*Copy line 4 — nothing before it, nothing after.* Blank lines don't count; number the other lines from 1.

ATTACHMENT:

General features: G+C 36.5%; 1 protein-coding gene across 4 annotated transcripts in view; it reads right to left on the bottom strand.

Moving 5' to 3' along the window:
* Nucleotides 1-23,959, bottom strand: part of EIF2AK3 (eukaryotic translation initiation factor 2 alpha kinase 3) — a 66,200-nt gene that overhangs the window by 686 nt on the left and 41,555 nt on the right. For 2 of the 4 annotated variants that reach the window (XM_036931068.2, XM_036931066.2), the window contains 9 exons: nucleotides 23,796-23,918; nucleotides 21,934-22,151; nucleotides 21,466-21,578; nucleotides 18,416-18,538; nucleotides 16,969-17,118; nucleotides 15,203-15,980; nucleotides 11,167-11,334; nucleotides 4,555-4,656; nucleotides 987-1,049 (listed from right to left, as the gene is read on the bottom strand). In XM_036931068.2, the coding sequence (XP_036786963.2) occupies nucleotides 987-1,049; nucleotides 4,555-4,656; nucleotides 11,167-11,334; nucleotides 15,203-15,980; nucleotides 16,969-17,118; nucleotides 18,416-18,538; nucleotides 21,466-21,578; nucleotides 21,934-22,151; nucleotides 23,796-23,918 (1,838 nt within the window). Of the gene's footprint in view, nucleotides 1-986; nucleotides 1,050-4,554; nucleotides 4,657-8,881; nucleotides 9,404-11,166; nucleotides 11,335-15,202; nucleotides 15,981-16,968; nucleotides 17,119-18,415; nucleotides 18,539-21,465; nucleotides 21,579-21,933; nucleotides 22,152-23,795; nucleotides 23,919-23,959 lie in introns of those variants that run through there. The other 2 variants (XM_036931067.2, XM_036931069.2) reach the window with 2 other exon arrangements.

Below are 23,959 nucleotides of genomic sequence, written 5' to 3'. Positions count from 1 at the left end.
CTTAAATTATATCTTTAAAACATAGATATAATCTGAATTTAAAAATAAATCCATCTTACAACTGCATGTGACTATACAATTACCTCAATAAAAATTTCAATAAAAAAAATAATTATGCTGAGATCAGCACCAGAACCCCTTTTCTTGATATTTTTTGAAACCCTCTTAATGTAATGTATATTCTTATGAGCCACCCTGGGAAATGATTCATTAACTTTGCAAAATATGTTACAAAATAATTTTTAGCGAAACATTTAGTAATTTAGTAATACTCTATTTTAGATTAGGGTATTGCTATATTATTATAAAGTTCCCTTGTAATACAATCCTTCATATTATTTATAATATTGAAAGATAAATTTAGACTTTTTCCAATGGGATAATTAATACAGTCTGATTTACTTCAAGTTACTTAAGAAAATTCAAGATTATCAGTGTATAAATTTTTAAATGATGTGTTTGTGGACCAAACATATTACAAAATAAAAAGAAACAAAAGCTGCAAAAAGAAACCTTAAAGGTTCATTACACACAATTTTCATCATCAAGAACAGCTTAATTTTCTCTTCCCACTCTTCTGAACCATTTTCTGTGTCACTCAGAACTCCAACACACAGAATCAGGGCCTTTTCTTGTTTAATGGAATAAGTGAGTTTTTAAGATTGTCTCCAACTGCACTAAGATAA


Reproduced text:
Below are 23,959 nucleotides of genomic sequence, written 5' to 3'. Positions count from 1 at the left end.